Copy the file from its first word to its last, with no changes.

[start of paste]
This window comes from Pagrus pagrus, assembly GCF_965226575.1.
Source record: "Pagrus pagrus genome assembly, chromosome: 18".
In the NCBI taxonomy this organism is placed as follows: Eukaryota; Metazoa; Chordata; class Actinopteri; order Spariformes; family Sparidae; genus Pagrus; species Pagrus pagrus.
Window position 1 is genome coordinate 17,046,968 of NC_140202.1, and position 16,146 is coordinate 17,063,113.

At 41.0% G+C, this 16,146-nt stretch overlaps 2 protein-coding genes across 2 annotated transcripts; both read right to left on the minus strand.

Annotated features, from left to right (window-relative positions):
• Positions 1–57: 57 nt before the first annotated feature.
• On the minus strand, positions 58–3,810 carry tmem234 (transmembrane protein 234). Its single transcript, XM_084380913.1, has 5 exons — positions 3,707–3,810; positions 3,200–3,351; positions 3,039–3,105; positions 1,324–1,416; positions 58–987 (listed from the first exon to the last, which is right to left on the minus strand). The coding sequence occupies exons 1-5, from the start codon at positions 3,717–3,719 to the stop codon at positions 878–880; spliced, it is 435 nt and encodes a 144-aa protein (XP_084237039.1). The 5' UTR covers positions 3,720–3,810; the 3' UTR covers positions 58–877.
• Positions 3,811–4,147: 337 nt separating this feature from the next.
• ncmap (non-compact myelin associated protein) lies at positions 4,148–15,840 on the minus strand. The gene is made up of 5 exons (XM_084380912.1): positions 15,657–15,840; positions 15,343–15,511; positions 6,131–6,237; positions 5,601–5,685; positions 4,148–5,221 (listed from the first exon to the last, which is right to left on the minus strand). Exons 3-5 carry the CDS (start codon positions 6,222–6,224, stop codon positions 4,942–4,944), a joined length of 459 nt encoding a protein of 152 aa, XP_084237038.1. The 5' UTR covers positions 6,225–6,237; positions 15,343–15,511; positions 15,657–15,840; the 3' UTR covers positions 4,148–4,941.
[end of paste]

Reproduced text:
This window comes from Pagrus pagrus, assembly GCF_965226575.1.
Source record: "Pagrus pagrus genome assembly, chromosome: 18".
In the NCBI taxonomy this organism is placed as follows: Eukaryota; Metazoa; Chordata; class Actinopteri; order Spariformes; family Sparidae; genus Pagrus; species Pagrus pagrus.
Window position 1 is genome coordinate 17,046,968 of NC_140202.1, and position 16,146 is coordinate 17,063,113.

At 41.0% G+C, this 16,146-nt stretch overlaps 2 protein-coding genes across 2 annotated transcripts; both read right to left on the minus strand.

Annotated features, from left to right (window-relative positions):
• Positions 1–57: 57 nt before the first annotated feature.
• On the minus strand, positions 58–3,810 carry tmem234 (transmembrane protein 234). Its single transcript, XM_084380913.1, has 5 exons — positions 3,707–3,810; positions 3,200–3,351; positions 3,039–3,105; positions 1,324–1,416; positions 58–987 (listed from the first exon to the last, which is right to left on the minus strand). The coding sequence occupies exons 1-5, from the start codon at positions 3,717–3,719 to the stop codon at positions 878–880; spliced, it is 435 nt and encodes a 144-aa protein (XP_084237039.1). The 5' UTR covers positions 3,720–3,810; the 3' UTR covers positions 58–877.
• Positions 3,811–4,147: 337 nt separating this feature from the next.
• ncmap (non-compact myelin associated protein) lies at positions 4,148–15,840 on the minus strand. The gene is made up of 5 exons (XM_084380912.1): positions 15,657–15,840; positions 15,343–15,511; positions 6,131–6,237; positions 5,601–5,685; positions 4,148–5,221 (listed from the first exon to the last, which is right to left on the minus strand). Exons 3-5 carry the CDS (start codon positions 6,222–6,224, stop codon positions 4,942–4,944), a joined length of 459 nt encoding a protein of 152 aa, XP_084237038.1. The 5' UTR covers positions 6,225–6,237; positions 15,343–15,511; positions 15,657–15,840; the 3' UTR covers positions 4,148–4,941.